The chemical compounds called cannabinoids, found in cannabis and hemp, are also produced naturally in the body from omega-3 fatty acids. A new study in animal tissue reveals the cascade of chemical reactions that convert omega-3 fatty acids into cannabinoids that have anti-inflammatory benefits. The findings are published in the Proceedings of the National Academy of Sciences.
Foods such as meat, eggs, fish and nuts contain omega-3 and omega-6 fatty acids, which the body converts into endocannabinoids – cannabinoids that the body produces naturally, said Aditi Das, a University of Illinois professor of comparative biosciences and biochemistry, who led the study.
“Cannabinoids in marijuana and endocannabinoids produced in the body can support the body’s immune system and therefore are attractive targets for the development of anti-inflammatory therapeutics,” said Das.
Cannabinoids bind to two types of cannabinoid receptors in the body – one that is found predominantly in the nervous system and one in the immune system, Das said. “Some cannabinoids, such as THC in marijuana or endocannabinoids can bind to these receptors and elicit anti-inflammatory and anti-pain action,” she said.
Clinical studies suggest that diets rich in ω-3 polyunsaturated fatty acids (PUFAs) provide beneficial anti-inflammatory effects, in part through their conversion to bioactive metabolites. This study reports on the endogenous production of a previously unknown class of ω-3 PUFA–derived lipid metabolites that originate from the crosstalk between endocannabinoid and cytochrome P450 (CYP) epoxygenase metabolic pathways. The ω-3 endocannabinoid epoxides are derived from docosahexaenoic acid (DHA) and eicosapentaenoic acid (EPA) to form epoxyeicosatetraenoic acid-ethanolamide (EEQ-EA) and epoxydocosapentaenoic acid-ethanolamide (EDP-EA), respectively.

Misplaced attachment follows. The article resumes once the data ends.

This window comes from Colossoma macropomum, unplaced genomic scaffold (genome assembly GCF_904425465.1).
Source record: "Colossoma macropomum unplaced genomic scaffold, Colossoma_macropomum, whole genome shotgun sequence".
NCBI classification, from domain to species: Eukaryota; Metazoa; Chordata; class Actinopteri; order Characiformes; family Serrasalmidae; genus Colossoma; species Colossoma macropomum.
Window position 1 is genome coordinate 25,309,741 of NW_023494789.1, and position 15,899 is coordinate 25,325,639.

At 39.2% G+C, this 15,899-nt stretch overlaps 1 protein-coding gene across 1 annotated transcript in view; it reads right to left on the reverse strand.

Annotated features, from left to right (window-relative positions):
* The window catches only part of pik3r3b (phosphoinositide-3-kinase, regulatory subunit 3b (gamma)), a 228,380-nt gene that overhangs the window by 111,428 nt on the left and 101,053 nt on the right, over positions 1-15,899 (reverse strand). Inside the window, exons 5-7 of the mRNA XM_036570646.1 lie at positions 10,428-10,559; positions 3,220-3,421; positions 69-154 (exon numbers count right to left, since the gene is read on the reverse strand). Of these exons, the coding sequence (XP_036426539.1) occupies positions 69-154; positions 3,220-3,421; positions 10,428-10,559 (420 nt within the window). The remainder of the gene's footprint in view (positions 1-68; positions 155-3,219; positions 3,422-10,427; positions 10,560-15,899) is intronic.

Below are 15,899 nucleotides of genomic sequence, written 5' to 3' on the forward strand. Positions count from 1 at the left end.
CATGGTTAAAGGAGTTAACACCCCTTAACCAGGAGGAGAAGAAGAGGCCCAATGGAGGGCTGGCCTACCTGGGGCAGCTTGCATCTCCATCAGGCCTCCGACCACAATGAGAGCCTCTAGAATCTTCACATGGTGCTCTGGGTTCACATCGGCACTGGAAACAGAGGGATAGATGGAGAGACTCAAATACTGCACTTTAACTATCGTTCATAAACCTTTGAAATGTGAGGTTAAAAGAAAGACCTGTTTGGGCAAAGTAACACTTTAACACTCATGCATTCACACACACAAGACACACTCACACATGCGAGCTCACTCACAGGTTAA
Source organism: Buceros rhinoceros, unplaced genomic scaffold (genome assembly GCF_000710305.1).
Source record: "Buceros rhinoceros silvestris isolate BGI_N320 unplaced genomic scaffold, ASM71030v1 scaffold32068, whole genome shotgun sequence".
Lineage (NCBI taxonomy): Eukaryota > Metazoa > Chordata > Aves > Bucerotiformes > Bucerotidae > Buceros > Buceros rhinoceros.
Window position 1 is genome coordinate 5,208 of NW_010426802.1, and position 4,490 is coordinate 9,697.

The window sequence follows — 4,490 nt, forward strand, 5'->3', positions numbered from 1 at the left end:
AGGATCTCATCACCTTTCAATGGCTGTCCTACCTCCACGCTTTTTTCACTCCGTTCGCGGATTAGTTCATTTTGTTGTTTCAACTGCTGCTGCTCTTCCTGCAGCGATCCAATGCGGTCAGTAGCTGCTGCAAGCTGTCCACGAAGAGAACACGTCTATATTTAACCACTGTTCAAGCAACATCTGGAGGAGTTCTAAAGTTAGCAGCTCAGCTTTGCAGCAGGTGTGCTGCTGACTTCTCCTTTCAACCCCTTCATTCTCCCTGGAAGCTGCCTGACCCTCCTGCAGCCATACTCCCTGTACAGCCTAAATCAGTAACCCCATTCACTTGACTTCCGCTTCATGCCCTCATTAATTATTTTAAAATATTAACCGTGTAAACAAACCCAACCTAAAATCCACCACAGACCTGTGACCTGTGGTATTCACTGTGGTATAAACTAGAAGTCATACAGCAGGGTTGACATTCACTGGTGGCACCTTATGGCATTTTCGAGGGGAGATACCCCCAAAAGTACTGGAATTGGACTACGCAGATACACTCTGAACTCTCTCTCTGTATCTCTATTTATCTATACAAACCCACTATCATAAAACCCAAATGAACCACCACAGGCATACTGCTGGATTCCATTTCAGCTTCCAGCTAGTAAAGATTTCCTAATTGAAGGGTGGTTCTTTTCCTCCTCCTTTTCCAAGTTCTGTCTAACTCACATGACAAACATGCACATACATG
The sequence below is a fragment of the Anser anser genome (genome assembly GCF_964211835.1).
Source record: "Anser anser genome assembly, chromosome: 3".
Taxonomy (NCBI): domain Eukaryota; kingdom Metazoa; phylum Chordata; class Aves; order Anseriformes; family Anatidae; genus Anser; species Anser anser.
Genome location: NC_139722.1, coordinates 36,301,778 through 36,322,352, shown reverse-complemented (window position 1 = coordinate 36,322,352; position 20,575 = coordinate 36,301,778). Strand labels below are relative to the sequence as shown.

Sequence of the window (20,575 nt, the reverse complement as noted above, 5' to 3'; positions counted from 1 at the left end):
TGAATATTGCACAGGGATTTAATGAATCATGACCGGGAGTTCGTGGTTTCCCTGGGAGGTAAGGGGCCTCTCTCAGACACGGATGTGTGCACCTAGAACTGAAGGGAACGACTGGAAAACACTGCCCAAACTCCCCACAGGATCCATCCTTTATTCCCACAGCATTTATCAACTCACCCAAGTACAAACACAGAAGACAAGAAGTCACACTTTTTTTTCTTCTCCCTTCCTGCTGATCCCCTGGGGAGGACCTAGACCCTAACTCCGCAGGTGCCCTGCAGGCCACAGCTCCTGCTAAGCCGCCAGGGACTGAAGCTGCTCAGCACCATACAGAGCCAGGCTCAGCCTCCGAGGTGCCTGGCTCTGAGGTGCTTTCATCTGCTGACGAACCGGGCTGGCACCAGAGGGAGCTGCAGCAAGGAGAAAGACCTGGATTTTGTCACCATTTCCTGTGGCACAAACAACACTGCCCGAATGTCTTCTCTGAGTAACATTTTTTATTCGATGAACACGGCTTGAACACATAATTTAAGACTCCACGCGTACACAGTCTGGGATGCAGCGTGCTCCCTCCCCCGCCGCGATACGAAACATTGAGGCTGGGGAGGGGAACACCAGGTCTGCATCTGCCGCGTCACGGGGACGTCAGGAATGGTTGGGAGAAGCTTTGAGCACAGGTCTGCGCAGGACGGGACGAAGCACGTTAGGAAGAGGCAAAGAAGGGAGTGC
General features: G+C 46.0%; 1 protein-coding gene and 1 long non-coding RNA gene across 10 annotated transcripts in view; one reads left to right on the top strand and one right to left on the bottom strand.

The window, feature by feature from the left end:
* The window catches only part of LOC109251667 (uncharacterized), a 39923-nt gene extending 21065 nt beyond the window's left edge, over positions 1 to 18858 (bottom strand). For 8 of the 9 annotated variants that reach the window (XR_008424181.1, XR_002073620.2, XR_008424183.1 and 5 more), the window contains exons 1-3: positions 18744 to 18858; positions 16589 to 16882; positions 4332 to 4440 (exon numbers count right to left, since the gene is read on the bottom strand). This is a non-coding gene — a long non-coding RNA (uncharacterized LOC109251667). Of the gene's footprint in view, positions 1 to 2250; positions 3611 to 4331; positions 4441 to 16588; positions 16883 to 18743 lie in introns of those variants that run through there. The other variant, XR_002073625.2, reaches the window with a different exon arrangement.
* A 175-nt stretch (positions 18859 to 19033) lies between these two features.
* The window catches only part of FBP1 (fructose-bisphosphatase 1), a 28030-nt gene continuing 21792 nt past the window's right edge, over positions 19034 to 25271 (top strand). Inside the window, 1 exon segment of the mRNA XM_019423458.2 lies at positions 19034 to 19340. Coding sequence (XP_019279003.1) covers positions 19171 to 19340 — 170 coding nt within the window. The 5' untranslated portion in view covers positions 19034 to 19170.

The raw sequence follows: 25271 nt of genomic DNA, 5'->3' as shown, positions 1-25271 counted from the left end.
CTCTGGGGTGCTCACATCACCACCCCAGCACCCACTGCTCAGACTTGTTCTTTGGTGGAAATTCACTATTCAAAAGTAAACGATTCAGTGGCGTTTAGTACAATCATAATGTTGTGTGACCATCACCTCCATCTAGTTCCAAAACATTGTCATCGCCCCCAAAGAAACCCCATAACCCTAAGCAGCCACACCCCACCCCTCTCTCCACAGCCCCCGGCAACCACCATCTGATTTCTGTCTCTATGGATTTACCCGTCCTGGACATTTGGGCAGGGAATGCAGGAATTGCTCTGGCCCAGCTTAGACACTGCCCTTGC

“Our team discovered an enzymatic pathway that converts omega-3-derived endocannabinoids into more potent anti-inflammatory molecules that predominantly bind to the receptors found in the immune system,” Das said. “This finding demonstrates how omega-3 fatty acids can produce some of the same medicinal qualities as marijuana, but without a psychotropic effect.”
Epidemiological evidence suggests that a diet rich in the ω-3 fatty acids (ω-3 FAs) docosahexaenoic acid (DHA) and eicosapentaenoic acid (EPA) promotes beneficial cardiovascular, neurological, and anti-inflammatory health effects. The biochemical mechanisms facilitating these beneficial effects are yet to be fully elucidated. Mounting evidence, such as what is presented in this study, suggests that these actions are mediated through both oxidative and nonoxidative routes of metabolism that convert ω-3 FAs into bioactive lipid metabolites. See Figure 1
Conclusion /The health benefits of ω-3 fatty acids are mediated, in part, through metabolic conversion to bioactive epoxides. Here researchers detail the discovery and initial characterization of naturally occurring ω-3–derived endocannabinoid epoxides that are formed via enzymatic oxidation of ω-3 endocannabinoids by cytochrome P450s. These dual functional ω-3 endocannabinoid epoxides are anti-inflammatory and vasodilatory and reciprocally modulate platelet aggregation. By virtue of their physiological properties, they are expected to play important roles in neuroinflammation and in cerebrovascular diseases such as stroke.